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Bangladesh celebrates Eid-ul-Azha amid calls for caution as pandemic gloom deepens

  • Staff Correspondent,
    Published: 2021-07-21 03:27:50 BdST

Muslims in Bangladesh celebrate another Eid-ul-Azha amid the deadly coronavirus pandemic on Wednesday, with a record rise in the number of patients prompting calls for caution.

Festivities have begun in the morning through the sacrifice of animals after congregations against a backdrop of nearly 160,000 active coronavirus cases. The number of such patients may be much higher as many do not get tested.

There will be no festivities in the families who lost their loved ones to the COVID-19 on the eve of Eid, or those who have their infected relatives fighting for their lives at home or in hospital.

“We are not thinking about the Eid, let alone sacrificing animals,” said Arshadul Haque, a former Dhaka University student whose father was undergoing treatment for COVID-19 at Enam Medical College Hospital in Savar.

“What Eid! We don’t have anything to celebrate. The only thing on our mind is when we will get be free of this crisis,” said Mohammad Shajahan from Shariatpur who was caring for his sister at Dhaka Medical College Hospital’s coronavirus unit.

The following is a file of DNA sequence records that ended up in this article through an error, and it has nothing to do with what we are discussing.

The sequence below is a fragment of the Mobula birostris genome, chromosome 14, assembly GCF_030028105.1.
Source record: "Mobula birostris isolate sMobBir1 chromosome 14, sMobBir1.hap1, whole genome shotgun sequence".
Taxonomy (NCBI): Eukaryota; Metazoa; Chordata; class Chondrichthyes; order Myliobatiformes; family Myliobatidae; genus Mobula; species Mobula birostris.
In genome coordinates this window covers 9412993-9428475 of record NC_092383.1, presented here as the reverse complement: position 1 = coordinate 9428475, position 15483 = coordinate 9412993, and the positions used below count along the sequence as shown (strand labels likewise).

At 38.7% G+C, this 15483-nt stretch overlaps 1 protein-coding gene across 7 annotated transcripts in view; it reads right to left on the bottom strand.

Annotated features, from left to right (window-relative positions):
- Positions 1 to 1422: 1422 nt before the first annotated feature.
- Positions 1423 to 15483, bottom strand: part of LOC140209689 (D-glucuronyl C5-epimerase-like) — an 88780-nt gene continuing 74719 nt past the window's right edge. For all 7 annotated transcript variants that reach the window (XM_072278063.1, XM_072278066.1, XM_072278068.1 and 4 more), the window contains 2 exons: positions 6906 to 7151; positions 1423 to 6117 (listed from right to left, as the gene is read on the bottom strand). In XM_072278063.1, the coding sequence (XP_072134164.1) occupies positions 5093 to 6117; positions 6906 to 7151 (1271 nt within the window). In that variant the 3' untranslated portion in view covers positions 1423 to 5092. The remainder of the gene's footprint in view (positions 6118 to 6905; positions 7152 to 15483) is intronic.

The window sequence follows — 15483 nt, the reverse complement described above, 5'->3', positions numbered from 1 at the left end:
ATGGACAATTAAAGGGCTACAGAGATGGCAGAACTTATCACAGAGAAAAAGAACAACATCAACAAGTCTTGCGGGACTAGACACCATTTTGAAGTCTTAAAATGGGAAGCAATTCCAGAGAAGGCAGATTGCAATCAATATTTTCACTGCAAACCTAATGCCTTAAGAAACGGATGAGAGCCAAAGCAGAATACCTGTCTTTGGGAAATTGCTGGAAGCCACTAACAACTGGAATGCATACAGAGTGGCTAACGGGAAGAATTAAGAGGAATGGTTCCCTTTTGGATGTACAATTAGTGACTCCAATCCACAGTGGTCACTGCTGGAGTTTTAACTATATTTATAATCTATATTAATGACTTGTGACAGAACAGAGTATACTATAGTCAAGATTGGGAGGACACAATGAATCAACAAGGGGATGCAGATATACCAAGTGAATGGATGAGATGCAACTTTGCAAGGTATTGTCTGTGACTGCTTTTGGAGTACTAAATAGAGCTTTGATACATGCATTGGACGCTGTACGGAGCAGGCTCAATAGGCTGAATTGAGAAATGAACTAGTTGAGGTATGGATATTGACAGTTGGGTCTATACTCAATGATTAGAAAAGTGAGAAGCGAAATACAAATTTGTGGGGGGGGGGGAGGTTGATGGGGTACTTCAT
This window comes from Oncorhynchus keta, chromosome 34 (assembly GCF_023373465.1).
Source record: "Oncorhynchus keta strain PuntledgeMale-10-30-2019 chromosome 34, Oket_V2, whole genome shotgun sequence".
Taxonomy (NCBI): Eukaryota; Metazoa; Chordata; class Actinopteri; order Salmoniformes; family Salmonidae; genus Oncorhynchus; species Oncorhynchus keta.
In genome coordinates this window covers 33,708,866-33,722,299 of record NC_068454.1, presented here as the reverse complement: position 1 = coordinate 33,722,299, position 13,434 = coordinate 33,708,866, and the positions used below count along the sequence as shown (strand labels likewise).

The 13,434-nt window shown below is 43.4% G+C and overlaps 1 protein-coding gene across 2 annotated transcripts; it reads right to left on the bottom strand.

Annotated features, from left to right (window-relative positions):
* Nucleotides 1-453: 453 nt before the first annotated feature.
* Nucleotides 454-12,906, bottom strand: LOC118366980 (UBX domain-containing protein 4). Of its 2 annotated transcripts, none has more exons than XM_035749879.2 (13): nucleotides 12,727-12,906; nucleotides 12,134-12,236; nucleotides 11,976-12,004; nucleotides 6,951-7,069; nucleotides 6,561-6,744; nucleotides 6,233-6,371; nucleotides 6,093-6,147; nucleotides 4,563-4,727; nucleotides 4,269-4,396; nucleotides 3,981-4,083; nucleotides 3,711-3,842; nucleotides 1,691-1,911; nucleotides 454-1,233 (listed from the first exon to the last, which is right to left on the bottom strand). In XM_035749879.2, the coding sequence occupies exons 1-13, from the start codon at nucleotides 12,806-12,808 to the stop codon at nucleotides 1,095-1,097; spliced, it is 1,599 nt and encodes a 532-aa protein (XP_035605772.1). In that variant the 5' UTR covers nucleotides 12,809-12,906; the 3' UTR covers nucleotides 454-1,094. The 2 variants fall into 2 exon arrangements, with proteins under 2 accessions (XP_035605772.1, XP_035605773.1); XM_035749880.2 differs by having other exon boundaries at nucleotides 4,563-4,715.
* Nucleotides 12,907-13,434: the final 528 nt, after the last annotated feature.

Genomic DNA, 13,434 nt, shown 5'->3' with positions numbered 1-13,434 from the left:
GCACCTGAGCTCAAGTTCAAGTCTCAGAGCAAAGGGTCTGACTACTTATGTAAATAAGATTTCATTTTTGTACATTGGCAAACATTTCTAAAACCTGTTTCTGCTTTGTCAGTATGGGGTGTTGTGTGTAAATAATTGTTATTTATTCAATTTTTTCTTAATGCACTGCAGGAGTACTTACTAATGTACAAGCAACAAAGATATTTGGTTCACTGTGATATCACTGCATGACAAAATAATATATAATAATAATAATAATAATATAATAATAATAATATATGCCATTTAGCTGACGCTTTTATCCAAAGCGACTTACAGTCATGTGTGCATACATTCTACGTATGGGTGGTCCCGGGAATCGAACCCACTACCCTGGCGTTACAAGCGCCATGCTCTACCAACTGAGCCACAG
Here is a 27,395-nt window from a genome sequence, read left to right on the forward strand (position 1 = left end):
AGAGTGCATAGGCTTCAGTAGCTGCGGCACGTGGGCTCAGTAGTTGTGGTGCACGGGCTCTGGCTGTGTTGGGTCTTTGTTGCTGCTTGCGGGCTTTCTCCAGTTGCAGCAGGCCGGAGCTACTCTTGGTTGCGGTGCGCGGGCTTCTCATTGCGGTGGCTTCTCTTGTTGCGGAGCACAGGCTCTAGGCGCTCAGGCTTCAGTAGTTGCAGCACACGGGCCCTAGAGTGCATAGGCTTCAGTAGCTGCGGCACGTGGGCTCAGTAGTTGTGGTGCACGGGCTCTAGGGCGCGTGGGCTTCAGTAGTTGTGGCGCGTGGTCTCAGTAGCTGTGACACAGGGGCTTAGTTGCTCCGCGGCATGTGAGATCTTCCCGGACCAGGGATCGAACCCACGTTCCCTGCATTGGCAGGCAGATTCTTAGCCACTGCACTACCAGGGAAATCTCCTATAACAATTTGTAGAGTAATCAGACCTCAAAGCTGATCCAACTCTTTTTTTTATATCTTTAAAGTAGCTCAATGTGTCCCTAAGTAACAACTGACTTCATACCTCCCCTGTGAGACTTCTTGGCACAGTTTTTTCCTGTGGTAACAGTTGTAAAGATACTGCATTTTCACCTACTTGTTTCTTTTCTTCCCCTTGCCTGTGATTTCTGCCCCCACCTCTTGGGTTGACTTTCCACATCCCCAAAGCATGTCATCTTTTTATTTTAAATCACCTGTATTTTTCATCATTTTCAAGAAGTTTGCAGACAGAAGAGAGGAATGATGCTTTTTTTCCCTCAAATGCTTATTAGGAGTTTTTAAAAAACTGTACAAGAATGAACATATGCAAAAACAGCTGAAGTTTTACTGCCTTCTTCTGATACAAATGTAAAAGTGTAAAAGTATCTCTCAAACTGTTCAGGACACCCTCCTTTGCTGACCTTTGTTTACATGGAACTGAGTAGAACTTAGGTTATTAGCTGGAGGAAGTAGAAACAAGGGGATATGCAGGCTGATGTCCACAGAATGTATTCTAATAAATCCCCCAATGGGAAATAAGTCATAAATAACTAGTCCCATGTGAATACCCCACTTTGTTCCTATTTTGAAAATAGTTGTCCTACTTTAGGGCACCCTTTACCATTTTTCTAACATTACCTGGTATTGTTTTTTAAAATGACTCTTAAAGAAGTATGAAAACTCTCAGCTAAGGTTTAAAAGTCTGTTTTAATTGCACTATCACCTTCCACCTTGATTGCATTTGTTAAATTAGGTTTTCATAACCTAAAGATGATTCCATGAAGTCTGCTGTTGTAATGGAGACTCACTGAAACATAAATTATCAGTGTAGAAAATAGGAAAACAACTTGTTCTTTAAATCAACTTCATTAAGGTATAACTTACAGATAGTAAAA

As the outbreak surged at a record pace with more than 200 deaths and 10,000 cases almost every day in July despite a harsh lockdown in the first two weeks, experts have called for an extension of the restrictions. But the government decided to allow the celebrations until Jul 23 morning, urging the people to be wise to the danger.

President Abdul Hamid in a message wished everyone a happy Eid and advised them to observe the occasion with caution by adhering to proper hygiene rules and practising physical distancing.

He also urged all to stand by the people affected by the pandemic with inspiration from the Eid-ul-Azha spirit of restraint and sacrifice.

Although the experts and the authorities urged the people to strictly follow the coronavirus health protocol to reduce the risk of infection, most of them appear to care a fig about their own and their families’ health.

An exodus of people wearing no mask and maintaining no social distancing to return to their home villages or towns from the cities marked the run-up to the festival, raising fear of a larger outbreak.

Brig Gen Nazmul Haque, the director of Dhaka Medical College Hospital, fears that the situation in Bangladesh may worsen like those of India or Indonesia. “It can’t be said that we won’t see 800 to 1,000 deaths daily in August or September. We're afraid to say this. But it appears that this is going to happen.” 

The government, however, hopes that the situation will improve with the harsh restrictions after Eid.

“We've been fighting the coronavirus pandemic for more than a year now. And in this fight, we have lost many loved ones. I would like to remember them today and seek the salvation of their souls," Prime Minister Sheikh Hasina said in a video message.

"But we have to win this battle and we will.”